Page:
6 pounds pork roast, boneless and very lean

3 medium onions

1/4 cup crushed or chopped garlic

1/3 cup salt

2 teaspoons ground black pepper

1 cup chopped green chilies (from a #10 can)

1/3 cup dried oregano leaves

1/3 cup dried cilantro flakes

1 and 1/2 teaspoon ground cumin seed

4 teaspoons ground red chipotle chili pepper

1/3 cup ground ancho chili pepper

1 teaspoon ground cayenne chili pepper

Regular dark or mild chili powder can be substituted for the last three

items if this is easier.

Place pork roast in crock-pot. I use my 6-quart size so it's big enough.

Add garlic, spices, onions, chilis, and about 1 cup water. Cook on low for

8-10 hours, or until cooked all the way thru. Remove meat from crock-pot

and cut into bite size pieces. Divide into 6 plastic containers. Divide

the spices/onion/chili/garlic/water/juices evenly into the 6 containers.

Add a little more water to each container so the meat is covered. Freeze

for later use to make spicy rice.


1 container spicy pork

1 pound white rice

10 cups water

Place one container of frozen spicy pork in a deep-sided frying pan. Add

rice and water. Cook over low/medium heat, stirring frequently, until water

is absorbed by the rice. For dryer rice, add less water. For more moist

rice, add more water. This makes about 12-15 cups.

You now have 5 more containers of frozen spicy pork to make 5 more huge pans

of spicy rice!

NOTES: The pork roasts I use in this recipe come 3 in a package and weighs

about 6 pounds total for the package. I buy them at Costco for $1.99 a

pound. They are boneless, and very lean. The amount of fat on these roasts

is so small as to be barely visible. This is one of those very few

occasions I spend more than a dollar a pound for meat, as overall, this is a

relatively inexpensive dish. And since each pan of 12-15 cups has about 1

pound of meat, this stretches the food dollar even more.

Brown rice can be substituted for white. The spices can be adjusted to your

taste, and the green peppers can be eliminated if you choose. One could

also add corn to make this a more complete one-pan meal. A little cheese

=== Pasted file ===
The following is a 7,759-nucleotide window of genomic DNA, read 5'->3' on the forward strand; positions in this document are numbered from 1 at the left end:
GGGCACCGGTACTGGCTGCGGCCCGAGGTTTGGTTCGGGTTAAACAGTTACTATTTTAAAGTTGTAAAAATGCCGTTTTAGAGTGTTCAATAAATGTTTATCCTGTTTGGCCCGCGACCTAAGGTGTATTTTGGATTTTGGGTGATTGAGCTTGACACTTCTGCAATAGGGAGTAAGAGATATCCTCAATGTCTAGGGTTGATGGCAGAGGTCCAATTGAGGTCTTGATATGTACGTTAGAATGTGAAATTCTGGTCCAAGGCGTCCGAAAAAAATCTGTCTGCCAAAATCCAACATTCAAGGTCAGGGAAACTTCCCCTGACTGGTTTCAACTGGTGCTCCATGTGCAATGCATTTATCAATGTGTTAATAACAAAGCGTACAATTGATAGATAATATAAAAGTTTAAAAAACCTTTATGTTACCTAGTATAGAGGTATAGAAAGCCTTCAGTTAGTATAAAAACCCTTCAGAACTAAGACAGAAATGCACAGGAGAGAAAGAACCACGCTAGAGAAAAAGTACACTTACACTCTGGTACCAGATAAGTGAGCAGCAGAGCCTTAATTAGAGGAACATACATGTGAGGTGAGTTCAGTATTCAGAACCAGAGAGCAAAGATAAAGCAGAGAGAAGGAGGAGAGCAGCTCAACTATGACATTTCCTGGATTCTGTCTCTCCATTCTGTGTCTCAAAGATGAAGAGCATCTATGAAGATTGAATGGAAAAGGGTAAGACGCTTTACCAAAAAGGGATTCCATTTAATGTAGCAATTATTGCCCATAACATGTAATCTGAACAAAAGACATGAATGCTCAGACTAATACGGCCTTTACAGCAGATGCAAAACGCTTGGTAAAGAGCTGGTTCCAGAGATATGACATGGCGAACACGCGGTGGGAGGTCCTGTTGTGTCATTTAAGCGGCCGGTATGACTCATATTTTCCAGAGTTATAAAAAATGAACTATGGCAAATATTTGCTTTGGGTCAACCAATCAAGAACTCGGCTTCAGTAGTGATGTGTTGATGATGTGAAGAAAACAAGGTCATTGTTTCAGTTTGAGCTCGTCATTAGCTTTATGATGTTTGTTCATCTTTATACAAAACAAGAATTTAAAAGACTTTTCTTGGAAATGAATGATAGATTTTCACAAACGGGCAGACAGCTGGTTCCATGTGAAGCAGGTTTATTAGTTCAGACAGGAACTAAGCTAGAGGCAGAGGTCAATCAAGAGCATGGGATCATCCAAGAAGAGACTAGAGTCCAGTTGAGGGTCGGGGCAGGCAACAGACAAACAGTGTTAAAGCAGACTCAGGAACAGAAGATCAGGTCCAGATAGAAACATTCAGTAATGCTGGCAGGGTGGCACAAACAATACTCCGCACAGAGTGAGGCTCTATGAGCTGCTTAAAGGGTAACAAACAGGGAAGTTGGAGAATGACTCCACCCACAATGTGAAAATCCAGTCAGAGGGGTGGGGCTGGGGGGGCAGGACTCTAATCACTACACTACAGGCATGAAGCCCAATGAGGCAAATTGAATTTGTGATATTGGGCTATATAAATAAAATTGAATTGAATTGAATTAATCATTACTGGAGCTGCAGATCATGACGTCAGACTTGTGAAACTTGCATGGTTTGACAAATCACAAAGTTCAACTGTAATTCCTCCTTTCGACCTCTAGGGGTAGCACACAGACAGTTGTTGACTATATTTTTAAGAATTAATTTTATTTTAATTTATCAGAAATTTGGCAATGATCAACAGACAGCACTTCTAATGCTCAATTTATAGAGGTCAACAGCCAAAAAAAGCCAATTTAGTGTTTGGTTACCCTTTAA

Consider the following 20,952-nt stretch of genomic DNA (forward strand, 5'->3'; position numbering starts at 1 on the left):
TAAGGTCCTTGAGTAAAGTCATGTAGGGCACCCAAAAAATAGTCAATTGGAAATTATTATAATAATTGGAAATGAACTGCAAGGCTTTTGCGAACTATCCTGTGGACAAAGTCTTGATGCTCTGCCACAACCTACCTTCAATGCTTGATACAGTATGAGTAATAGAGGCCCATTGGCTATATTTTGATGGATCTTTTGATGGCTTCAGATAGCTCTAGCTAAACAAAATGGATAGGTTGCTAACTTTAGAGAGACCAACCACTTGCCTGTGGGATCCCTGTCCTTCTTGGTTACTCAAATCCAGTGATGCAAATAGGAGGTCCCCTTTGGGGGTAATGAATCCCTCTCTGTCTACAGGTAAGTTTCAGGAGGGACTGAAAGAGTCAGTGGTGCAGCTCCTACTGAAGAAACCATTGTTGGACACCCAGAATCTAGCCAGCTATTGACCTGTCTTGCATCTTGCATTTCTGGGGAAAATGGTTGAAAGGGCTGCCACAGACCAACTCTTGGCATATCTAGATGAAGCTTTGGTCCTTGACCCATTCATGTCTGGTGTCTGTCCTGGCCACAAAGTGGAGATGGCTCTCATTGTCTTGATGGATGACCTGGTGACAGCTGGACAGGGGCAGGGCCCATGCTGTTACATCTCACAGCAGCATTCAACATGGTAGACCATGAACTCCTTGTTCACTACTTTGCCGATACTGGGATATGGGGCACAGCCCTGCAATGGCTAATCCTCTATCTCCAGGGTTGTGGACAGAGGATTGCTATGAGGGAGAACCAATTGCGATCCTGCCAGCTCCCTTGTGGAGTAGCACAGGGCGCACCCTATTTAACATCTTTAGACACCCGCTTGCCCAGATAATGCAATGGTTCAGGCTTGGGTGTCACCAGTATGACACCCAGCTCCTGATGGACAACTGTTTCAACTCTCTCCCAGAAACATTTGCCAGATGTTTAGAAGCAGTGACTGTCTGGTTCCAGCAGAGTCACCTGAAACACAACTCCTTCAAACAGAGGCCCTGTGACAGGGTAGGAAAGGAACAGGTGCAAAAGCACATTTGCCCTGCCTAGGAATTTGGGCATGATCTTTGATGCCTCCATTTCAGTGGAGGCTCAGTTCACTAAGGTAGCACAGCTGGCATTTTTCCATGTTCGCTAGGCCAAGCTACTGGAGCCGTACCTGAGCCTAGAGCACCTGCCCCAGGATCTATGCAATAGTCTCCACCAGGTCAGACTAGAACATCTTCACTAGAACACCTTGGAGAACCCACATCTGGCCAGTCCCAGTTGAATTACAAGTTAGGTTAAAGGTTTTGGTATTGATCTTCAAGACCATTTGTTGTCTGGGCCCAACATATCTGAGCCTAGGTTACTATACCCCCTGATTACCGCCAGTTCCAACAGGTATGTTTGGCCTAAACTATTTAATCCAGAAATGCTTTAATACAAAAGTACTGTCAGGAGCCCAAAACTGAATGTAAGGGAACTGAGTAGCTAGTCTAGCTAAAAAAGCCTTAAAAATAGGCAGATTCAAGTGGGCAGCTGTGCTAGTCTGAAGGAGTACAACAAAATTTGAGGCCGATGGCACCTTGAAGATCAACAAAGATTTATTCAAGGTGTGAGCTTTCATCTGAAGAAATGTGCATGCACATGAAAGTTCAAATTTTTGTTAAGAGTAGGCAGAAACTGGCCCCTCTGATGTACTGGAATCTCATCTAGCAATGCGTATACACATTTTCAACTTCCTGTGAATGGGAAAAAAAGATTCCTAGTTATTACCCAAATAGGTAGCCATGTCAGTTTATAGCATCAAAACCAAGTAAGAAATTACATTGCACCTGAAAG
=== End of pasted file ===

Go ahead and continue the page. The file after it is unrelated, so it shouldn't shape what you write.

melted on top is fantastic. Leftovers are great heated in the microwave.

You could also use this for burrito fillings or with some eggs for



1 pound white rice

1 pound spaghetti noodles, broken in small pieces

1 medium onion chopped

1 tablespoon chopped garlic

2-3 tablespoons oil

1/2 cup chicken or beef bullion powder

8 cups water

OR substitute chicken or beef stock in place of the water and bullion


In large deep frying pan with a lid, put onions, garlic, oil and cook until

onions are clear, but not brown. Add rice and noodles. Cook until browned

a little, stirring constantly so it does not burn. If you do NOT want the

noodles and rice browned, stir only until coated with the oil. Add bullion

powder and water, and cook over medium heat, stirring occasionally. This

makes about 10 cups.

NOTES: Sometimes I add frozen veggies or cooked chunks of chicken. You

could also substitute cooked beef with beef bullion in place of chicken with

chicken bullion. This makes great leftovers for lunch or even with eggs for

breakfast the next day. You could also use up leftover veggies in this

dish, or melt a little cheese on top for variety. If you have homemade or

canned stock, you could use this instead of the bullion and water, adding

salt and spices to taste.

I buy rice, chicken bullion powder, oil, and garlic in bulk at Costco as I

find it cheaper there. I buy spaghetti noodles anywhere I can find them the

cheapest. This helps keep this a lot less expensive than it would be

otherwise. My cost for making this is about $1.40 for about 10 cups. This

is based on prices in 2004 - as I now get rice and spaghetti noodles given

to me, which make it even cheaper. Compare this to those $1.29 boxes of

Rice a Roni that make only 2 cups and you see where the savings can add up.

Adding veggies and/or meat to this recipe increases your cost, but also

increases the total cups to 11-12 cups. Adding both meat and veggies can

make this a wonderful complete one-pan meal. Again, leftovers are fantastic

when reheated for lunches the next day, or rolled in a flower tortilla with

a little grated cheese, or added to an omelet with a little cheese melted on

top. The possibilities are endless if one uses their imagination.

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